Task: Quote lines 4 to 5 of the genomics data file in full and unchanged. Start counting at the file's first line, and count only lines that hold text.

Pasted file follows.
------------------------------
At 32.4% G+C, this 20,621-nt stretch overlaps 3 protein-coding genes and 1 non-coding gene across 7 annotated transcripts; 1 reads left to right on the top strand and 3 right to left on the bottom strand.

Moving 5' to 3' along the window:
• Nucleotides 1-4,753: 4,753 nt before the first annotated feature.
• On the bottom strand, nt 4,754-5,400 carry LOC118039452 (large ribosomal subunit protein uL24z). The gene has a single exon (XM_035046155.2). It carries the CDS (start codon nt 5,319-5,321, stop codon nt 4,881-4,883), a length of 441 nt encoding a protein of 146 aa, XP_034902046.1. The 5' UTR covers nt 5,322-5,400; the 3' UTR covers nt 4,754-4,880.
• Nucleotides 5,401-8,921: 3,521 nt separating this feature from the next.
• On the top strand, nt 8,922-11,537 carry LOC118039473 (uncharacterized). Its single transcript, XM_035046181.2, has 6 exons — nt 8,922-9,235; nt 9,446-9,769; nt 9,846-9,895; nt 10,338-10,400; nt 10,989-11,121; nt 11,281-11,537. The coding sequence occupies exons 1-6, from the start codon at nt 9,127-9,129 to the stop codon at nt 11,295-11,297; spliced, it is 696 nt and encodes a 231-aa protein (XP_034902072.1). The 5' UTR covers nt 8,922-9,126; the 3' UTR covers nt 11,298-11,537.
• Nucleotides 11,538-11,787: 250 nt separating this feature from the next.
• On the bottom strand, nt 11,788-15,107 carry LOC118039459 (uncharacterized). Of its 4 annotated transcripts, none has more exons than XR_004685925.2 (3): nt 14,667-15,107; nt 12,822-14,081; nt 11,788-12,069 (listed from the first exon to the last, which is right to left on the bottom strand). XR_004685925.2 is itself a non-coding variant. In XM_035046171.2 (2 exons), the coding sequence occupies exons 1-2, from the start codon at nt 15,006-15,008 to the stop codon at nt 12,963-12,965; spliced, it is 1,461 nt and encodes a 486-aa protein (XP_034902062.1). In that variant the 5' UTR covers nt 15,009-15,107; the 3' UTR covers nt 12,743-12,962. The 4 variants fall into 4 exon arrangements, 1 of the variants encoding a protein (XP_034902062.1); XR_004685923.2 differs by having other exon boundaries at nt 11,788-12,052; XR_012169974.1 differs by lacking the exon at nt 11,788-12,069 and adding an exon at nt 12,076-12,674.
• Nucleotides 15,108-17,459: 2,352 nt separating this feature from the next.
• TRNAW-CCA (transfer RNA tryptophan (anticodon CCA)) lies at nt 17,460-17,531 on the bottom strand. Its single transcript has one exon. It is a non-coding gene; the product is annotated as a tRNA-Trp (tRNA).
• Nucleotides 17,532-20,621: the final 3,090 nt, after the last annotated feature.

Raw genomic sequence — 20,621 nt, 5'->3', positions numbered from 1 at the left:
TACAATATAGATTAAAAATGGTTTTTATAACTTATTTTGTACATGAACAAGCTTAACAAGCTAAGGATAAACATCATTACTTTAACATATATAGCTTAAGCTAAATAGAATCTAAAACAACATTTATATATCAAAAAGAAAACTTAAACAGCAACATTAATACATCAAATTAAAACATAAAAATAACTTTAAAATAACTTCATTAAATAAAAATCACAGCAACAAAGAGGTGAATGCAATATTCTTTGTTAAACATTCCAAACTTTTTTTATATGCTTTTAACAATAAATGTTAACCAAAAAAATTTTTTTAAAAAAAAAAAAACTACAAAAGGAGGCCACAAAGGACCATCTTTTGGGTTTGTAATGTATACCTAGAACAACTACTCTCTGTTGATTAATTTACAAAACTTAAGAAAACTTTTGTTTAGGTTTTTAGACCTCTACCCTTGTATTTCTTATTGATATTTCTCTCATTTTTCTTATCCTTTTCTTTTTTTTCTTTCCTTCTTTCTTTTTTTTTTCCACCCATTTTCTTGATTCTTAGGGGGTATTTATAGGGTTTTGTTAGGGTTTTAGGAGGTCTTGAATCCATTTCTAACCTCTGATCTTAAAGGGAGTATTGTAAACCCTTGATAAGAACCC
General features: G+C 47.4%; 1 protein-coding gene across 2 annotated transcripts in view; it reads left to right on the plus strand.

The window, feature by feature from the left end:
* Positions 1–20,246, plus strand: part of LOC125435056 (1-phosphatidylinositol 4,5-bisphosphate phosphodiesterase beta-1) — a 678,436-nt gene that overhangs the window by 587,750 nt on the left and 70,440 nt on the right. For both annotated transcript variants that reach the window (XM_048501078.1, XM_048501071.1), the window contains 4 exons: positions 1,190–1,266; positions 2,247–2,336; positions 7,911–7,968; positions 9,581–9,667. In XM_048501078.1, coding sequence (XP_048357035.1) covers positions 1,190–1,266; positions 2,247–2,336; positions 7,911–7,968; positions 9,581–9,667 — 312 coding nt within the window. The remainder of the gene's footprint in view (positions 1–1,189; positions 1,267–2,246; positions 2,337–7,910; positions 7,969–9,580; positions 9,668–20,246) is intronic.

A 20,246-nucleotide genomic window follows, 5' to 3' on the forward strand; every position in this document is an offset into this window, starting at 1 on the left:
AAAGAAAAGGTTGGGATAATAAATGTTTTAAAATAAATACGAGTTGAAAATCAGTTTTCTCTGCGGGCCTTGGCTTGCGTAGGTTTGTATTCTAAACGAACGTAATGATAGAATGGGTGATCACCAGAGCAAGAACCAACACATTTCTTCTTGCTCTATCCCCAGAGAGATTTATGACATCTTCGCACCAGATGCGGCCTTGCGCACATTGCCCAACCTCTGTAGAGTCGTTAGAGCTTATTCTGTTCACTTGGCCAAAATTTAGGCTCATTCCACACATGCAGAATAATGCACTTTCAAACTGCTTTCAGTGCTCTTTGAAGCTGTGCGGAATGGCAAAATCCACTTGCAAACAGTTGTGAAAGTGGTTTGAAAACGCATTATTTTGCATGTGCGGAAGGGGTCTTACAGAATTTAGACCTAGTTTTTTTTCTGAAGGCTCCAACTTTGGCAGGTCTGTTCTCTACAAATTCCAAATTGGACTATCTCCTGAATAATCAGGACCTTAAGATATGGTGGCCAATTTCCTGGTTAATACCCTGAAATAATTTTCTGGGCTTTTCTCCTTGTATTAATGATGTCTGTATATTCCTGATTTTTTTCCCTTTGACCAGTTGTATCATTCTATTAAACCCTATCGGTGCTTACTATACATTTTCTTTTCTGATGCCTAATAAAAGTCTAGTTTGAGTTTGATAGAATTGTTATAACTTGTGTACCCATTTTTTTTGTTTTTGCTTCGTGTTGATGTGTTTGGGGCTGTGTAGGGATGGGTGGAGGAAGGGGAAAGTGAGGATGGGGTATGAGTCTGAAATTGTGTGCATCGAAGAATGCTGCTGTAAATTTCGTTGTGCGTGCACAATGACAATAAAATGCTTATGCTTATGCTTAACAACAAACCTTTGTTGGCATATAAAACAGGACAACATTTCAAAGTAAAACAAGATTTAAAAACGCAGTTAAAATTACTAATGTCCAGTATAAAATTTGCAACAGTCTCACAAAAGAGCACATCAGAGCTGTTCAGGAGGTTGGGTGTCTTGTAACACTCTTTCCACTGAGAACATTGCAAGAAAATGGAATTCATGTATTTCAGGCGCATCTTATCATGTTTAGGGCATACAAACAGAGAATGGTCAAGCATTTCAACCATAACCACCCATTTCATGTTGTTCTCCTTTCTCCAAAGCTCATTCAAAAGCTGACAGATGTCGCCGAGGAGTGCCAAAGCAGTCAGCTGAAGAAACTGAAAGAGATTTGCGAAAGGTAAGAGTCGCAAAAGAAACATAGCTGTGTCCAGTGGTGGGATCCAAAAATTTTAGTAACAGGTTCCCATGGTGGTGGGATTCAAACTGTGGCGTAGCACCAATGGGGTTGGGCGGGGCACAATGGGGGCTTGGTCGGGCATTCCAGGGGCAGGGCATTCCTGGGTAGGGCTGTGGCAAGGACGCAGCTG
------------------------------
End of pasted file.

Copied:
• On the bottom strand, nt 4,754-5,400 carry LOC118039452 (large ribosomal subunit protein uL24z). The gene has a single exon (XM_035046155.2). It carries the CDS (start codon nt 5,319-5,321, stop codon nt 4,881-4,883), a length of 441 nt encoding a protein of 146 aa, XP_034902046.1. The 5' UTR covers nt 5,322-5,400; the 3' UTR covers nt 4,754-4,880.
• Nucleotides 5,401-8,921: 3,521 nt separating this feature from the next.